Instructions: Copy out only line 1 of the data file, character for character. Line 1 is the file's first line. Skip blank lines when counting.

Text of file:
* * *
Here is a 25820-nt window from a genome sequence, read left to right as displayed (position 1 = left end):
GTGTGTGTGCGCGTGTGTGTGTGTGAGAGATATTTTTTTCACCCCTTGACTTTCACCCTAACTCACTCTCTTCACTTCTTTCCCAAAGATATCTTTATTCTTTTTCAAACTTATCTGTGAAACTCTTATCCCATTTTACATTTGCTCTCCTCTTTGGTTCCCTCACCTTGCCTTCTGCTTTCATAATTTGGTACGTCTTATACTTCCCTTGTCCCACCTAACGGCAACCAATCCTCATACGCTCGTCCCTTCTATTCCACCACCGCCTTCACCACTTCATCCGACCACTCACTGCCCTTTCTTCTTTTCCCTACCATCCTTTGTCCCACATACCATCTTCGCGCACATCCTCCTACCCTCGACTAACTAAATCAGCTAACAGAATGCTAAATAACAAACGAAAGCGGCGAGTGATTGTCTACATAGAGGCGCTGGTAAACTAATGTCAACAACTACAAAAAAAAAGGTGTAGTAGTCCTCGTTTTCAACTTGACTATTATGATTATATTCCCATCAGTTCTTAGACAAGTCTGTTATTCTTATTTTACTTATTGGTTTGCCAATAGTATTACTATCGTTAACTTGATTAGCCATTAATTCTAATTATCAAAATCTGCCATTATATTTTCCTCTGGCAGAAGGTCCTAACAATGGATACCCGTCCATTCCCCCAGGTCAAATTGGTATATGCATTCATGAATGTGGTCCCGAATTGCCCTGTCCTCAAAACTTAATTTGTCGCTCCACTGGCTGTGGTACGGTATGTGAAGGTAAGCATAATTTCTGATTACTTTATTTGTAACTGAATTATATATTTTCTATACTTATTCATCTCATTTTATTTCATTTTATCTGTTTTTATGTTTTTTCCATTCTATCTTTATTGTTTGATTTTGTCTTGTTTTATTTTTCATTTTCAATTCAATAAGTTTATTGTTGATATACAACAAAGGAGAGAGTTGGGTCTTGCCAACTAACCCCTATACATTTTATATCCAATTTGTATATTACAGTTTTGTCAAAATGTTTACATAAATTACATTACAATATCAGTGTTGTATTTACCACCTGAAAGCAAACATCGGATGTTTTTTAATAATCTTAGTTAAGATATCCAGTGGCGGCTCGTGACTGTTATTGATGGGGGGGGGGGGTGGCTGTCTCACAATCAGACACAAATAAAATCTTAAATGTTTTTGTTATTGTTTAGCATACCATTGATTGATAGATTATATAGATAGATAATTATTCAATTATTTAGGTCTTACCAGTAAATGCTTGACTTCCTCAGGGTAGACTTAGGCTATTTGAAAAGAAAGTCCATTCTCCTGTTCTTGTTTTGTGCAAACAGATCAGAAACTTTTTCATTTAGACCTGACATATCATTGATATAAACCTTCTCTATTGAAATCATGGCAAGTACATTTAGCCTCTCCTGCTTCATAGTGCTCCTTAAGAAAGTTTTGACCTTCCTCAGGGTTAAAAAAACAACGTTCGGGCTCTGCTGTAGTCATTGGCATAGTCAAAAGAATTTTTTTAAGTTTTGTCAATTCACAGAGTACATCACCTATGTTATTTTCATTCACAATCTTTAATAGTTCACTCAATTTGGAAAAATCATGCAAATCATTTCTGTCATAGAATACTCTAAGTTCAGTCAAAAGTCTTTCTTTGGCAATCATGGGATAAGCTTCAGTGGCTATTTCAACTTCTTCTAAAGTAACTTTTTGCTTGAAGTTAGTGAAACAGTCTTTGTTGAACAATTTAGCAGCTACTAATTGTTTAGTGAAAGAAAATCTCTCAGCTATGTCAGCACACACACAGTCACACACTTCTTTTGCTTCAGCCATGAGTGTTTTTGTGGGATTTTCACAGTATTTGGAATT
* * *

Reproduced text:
Here is a 25820-nt window from a genome sequence, read left to right as displayed (position 1 = left end):